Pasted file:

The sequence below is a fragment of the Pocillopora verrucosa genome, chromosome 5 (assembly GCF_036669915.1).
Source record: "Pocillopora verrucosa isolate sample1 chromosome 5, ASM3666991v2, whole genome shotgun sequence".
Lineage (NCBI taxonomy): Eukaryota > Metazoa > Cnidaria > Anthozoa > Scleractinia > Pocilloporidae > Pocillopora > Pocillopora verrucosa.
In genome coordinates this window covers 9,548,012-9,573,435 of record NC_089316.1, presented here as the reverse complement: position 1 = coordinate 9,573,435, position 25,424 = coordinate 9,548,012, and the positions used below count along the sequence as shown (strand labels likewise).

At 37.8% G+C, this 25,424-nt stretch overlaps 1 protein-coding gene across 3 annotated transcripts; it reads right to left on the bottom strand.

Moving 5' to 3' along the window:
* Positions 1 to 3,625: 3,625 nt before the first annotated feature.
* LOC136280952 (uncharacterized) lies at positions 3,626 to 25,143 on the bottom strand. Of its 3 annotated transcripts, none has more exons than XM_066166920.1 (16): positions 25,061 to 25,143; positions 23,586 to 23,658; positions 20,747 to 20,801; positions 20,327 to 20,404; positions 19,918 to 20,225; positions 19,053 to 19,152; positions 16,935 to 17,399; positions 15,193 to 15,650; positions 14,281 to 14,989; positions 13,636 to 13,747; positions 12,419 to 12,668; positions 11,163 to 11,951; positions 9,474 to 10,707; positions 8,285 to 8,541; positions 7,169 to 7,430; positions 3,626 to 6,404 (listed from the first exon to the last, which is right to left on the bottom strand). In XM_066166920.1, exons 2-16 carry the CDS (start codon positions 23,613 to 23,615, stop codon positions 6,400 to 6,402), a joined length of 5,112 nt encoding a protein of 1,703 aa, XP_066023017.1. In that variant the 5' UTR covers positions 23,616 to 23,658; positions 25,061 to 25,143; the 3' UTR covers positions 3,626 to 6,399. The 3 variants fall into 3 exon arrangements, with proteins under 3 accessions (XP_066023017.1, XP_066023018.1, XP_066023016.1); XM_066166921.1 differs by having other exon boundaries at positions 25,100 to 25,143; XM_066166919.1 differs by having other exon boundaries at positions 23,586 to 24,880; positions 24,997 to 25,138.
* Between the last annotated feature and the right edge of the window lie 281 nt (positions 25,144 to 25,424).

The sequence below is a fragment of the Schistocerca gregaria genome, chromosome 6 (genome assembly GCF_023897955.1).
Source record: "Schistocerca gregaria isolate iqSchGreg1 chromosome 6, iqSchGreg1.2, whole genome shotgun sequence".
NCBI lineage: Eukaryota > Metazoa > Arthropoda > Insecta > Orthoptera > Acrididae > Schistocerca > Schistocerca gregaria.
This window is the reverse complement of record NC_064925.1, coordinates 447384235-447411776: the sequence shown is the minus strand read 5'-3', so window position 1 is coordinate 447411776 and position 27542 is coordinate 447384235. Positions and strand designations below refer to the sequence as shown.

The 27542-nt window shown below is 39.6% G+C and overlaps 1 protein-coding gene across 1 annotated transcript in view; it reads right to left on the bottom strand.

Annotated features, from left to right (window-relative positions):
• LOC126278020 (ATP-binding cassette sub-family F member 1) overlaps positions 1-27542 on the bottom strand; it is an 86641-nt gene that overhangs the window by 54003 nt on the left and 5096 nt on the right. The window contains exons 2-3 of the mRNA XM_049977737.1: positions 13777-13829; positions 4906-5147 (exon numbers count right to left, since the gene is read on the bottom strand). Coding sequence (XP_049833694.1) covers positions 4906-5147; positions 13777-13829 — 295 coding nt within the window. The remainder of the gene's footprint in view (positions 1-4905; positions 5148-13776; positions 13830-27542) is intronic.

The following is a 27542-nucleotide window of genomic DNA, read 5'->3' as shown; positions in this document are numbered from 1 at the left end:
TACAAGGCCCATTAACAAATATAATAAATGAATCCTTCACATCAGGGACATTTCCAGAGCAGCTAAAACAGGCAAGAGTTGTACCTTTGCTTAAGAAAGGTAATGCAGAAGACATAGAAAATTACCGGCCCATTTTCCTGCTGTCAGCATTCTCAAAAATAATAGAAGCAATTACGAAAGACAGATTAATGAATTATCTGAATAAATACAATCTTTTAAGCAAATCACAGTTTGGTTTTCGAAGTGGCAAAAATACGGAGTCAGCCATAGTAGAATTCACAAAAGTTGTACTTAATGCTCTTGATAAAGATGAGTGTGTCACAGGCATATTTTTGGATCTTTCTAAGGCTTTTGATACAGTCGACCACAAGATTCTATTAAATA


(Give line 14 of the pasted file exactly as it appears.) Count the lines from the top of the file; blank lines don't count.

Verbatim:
The 27542-nt window shown below is 39.6% G+C and overlaps 1 protein-coding gene across 1 annotated transcript in view; it reads right to left on the bottom strand.